Defendant is correct in that there is no right to a jury trial in a Title VII action. Robinson v. Lorillard Corp., 444 F.2d 791, 802 (4th Cir. 1971), cert. denied, 404 U.S. 1006, 92 S. Ct. 573, 30 L. Ed. 2d 655 (1971); Johnson v. Georgia Highway Express, Inc., 417 F.2d 1122, 1125 (5th Cir. 1969). However, a jury trial is appropriate in a § 1981 action since it affords a plaintiff legal as well as equitable relief. Johnson v. Railway Express Agency, supra, 421 U.S. at 460, 95 S. Ct. 1716, 1720.[5]

Accordingly, only plaintiff's request for a jury trial as to his Title VII claims based on national origin is stricken.

Plaintiff's Other Claims

Claims under the 14th Amendment and 42 U.S.C. § 1983 are available only where a cause of action alleges deprivation "under color of state law." See District of Columbia v. Carter, 409 U.S. 418, 423, 93 *38 S.Ct. 602, 34 L. Ed. 2d 613 (1973); Lamont, supra, 410 F. Supp. at 918. Plaintiff's complaint makes no allegation of state action or involvement. Accordingly, these claims are dismissed.

42 U.S.C. § 1985 concerns conspiracies to violate civil rights. Plaintiff has failed to allege a conspiracy between defendant and any other person or entity. Accordingly, this claim is also dismissed. See Sykes v. State of California, 497 F.2d 197, 200 (9th Cir. 1974); Lamont, supra, 410 F. Supp. at 918.

42 U.S.C. § 1988 is merely a procedural provision which "instructs federal courts as to what law to apply in causes of action arising under federal civil rights acts." See Moor v. County of Alameda, 411 U.S. 693, 703, 93 S. Ct. 1785, 1792, 36 L. Ed. 2d 596 (1973). It does not create any independent cause of action. Lamont, supra, 410 F. Supp. at 918. Therefore, this claim must also be dismissed.

Plaintiff has failed to exhaust his administrative remedies by failing to file an unfair labor practice complaint with the National Labor Relations Board. 29 U.S.C. § 160 (1970); Myers v. Bethlehem Shipbuilding Corp., 303 U.S. 41, 48, 58 S. Ct. 459, 82 L. Ed. 638 (1938). This Court therefore lacks jurisdiction over plaintiff's claims based on the National Labor Relations Act, 29 U.S.C. § 151 et seq., and they are accordingly dismissed. Lamont, supra, 410 F. Supp. at 918.

Finally, plaintiff's claim under the Equal Pay Act, 29 U.S.C. § 201 et seq., as amended by 29 U.S.C. § 206(d) (1970) must fail since plaintiff has failed to "state a sufficient claim of sex discrimination in salary or wages . . .." Lamont, supra, 410 F. Supp. at 918.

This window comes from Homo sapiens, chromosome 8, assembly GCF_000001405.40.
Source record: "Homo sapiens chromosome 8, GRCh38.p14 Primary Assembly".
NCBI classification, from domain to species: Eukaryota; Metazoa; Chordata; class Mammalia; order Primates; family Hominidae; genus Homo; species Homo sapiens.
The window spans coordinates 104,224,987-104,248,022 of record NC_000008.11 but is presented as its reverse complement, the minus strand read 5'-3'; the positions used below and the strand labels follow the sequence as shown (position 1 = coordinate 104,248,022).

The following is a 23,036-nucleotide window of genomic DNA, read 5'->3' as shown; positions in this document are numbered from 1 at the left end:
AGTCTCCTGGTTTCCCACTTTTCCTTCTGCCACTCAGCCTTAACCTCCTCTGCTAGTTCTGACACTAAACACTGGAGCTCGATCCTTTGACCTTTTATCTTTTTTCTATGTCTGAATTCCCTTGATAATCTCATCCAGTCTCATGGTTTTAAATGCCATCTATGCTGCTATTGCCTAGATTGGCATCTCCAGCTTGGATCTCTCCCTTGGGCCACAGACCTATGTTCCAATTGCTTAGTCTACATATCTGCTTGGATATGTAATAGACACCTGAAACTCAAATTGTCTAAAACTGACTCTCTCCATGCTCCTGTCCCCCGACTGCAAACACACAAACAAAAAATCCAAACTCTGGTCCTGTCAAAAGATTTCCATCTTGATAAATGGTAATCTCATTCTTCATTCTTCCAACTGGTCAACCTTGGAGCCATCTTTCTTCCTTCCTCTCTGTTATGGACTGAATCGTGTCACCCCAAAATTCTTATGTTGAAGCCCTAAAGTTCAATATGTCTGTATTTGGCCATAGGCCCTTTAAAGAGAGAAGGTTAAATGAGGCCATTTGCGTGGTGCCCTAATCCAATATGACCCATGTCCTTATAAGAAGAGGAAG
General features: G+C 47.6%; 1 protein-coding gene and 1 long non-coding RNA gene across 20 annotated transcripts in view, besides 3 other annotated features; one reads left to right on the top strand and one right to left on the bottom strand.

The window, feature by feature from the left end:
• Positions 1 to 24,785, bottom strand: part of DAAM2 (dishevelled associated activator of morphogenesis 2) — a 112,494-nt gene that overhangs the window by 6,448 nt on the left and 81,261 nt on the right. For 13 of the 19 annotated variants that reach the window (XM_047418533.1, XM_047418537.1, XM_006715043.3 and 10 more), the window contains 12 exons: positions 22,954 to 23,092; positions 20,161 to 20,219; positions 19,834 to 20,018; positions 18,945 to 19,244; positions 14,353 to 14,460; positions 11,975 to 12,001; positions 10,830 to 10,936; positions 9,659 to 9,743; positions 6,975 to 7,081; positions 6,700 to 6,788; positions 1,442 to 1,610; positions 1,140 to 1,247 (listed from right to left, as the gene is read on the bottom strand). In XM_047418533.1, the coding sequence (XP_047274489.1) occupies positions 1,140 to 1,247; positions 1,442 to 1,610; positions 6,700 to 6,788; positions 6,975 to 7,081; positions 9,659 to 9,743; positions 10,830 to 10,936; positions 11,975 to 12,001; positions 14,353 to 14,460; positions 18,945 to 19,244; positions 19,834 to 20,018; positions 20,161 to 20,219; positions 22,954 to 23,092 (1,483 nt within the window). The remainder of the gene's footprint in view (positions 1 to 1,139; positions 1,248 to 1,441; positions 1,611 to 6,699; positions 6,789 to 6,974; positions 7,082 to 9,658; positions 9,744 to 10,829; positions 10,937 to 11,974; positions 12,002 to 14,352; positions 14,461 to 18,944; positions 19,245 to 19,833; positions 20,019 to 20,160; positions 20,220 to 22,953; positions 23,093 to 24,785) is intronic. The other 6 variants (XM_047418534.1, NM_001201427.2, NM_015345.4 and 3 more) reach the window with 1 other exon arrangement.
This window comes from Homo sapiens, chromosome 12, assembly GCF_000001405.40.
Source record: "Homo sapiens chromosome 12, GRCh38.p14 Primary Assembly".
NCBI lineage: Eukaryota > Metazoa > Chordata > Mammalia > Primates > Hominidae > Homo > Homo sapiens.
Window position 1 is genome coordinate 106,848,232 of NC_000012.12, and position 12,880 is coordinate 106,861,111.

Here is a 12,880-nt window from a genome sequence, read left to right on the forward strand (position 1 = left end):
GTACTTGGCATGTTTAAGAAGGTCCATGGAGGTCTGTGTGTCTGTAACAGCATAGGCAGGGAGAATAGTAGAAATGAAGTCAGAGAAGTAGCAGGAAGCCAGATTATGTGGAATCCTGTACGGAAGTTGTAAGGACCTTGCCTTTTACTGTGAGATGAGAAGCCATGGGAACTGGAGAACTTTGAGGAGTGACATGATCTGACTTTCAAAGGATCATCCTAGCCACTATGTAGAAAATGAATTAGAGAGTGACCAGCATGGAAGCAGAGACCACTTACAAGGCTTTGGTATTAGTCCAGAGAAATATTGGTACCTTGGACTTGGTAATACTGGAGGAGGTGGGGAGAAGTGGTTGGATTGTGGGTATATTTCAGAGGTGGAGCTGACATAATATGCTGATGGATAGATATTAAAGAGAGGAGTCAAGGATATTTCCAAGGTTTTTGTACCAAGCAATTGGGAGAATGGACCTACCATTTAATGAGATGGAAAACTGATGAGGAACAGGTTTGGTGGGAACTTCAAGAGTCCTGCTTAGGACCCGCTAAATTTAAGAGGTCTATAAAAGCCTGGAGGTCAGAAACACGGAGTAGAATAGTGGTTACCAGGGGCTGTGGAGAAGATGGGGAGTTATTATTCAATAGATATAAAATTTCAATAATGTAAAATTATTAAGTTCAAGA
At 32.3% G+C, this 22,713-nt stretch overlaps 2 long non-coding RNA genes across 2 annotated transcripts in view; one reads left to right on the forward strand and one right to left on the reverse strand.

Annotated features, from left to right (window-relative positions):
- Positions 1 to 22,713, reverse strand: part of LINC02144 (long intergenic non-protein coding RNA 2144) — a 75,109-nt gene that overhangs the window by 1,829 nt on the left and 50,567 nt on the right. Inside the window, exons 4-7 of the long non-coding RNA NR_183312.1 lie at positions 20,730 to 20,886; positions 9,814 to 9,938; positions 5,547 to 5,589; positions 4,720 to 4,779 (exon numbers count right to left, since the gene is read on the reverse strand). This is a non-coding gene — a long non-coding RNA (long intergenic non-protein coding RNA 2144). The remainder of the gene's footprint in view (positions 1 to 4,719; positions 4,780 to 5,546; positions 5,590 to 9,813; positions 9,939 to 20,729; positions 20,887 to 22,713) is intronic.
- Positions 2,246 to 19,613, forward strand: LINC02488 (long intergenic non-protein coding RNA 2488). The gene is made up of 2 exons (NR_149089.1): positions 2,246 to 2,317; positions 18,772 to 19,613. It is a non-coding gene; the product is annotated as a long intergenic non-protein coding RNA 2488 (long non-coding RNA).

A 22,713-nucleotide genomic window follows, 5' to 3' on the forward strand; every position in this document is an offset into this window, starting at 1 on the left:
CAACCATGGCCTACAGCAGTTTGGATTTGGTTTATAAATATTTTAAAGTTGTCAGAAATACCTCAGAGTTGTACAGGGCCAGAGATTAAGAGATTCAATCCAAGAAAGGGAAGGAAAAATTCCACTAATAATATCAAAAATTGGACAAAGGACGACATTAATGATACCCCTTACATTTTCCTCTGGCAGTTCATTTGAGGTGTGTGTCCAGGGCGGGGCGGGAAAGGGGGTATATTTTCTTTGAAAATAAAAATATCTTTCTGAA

For the foregoing reasons, defendant's motion to dismiss, or in the alternative, for summary judgment, is granted as to plaintiff's Title VII claims based on race or color, religion and sex. The motion is also granted as to plaintiff's § 1981 claims based on national origin, sex and religion. Plaintiff must file a more definite statement with regard to his Title VII claims based on national origin and his § 1981 claim based on race or color within 10 days of the date of this memorandum and accompanying order. Rule 12(e) Fed.R.Civ.P. Failure to do so may result in dismissal of the entire complaint. The remainder of plaintiff's statutory claims are dismissed in their entirety. Plaintiff's prayer for punitive and compensatory damages and his request for a jury trial as to all of his Title VII claims are stricken.

An appropriate order is entered herewith.


[1] Plaintiff subsequently withdrew this complaint.

[2] Plaintiff's EEOC complaint reads as follows:

"I believe that I am being discriminated against because of my national origin (Arabian) in the terms and conditions of my employment by being passed up on promotions, and by continually being harassed me [sic]."

[3] Claims involving transfers and discharge, which are included in the complaint, appear to have been abandoned in plaintiff's opposition to defendant's motion.

[4] This would include allegations related to job classification, denial of pay raises, overtime pay, vacation pay and sick leave.

[5] The Supreme Court in Johnson also pointed out, however, that certain assistance offered by Title VII in areas of investigation, conciliation, counsel, waiver of court costs and attorney's fees "are unavailable at least under the specific terms of § 1981." Id.